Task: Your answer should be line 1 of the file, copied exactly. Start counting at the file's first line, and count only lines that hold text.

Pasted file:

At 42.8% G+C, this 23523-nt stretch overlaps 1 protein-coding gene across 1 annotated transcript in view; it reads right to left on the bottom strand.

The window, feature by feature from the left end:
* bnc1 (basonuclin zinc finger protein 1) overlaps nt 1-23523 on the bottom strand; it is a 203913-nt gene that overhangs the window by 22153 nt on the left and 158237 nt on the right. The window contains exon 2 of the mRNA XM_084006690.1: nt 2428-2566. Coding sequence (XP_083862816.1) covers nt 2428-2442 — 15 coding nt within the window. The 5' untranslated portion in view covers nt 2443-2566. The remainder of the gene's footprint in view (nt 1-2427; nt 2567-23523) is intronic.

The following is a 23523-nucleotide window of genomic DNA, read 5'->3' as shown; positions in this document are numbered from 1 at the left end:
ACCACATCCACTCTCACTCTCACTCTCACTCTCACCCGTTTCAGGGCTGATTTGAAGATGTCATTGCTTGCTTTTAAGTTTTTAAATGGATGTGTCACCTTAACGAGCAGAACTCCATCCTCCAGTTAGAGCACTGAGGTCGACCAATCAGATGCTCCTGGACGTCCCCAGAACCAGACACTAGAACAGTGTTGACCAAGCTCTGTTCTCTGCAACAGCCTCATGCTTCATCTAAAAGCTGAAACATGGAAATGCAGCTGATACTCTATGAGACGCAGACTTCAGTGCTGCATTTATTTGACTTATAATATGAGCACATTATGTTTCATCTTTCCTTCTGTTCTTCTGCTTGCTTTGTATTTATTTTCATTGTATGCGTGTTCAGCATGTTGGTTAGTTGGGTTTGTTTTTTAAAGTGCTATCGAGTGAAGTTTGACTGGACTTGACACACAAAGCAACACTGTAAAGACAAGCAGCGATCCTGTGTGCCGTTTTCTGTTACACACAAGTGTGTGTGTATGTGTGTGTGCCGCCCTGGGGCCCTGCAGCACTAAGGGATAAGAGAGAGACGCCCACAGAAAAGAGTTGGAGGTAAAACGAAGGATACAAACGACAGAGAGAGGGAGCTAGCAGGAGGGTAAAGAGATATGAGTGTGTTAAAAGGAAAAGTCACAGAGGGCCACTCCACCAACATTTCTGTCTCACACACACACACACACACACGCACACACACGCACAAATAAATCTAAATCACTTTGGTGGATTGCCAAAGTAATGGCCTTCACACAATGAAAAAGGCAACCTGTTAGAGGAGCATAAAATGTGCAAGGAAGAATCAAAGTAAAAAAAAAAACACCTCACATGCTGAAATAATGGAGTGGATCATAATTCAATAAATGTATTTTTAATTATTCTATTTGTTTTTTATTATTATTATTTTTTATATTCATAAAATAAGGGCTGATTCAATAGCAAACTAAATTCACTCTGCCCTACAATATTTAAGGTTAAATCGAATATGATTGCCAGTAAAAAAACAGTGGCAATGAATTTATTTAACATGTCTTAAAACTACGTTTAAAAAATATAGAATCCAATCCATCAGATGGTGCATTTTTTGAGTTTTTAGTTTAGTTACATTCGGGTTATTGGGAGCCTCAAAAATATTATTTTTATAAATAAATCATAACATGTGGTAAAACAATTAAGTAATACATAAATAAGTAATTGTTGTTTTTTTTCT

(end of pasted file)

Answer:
At 42.8% G+C, this 23523-nt stretch overlaps 1 protein-coding gene across 1 annotated transcript in view; it reads right to left on the bottom strand.